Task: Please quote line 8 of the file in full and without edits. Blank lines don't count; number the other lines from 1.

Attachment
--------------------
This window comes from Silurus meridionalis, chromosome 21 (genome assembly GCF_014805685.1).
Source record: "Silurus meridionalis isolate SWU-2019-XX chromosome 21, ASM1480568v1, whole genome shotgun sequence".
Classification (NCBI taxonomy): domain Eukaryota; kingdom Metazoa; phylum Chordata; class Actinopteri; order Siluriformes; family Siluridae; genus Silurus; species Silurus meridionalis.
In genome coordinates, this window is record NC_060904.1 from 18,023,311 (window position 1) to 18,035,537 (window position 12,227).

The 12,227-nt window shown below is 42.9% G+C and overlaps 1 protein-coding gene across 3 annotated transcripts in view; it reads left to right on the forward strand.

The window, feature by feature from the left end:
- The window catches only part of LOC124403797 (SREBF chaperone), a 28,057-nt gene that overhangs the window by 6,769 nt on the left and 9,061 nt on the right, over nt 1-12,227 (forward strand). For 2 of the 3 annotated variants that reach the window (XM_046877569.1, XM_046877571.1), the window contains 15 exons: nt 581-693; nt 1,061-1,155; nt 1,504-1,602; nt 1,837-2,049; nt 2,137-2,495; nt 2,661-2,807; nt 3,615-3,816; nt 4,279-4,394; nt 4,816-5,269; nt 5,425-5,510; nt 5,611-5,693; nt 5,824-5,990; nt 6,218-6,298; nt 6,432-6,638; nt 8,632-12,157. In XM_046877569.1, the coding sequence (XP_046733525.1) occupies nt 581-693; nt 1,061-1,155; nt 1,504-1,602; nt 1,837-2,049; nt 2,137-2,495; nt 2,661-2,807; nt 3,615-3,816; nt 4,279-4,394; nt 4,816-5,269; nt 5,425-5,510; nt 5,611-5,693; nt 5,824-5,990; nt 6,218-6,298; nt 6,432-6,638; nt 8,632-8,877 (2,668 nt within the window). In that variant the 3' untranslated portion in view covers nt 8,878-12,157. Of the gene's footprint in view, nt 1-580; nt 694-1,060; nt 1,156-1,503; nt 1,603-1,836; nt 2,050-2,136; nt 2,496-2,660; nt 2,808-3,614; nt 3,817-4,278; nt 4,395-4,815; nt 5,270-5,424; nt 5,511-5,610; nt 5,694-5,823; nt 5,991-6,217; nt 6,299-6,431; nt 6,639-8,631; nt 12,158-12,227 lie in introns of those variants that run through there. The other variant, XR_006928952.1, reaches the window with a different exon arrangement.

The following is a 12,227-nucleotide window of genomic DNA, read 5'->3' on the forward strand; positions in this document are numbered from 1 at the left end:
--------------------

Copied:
The following is a 12,227-nucleotide window of genomic DNA, read 5'->3' on the forward strand; positions in this document are numbered from 1 at the left end: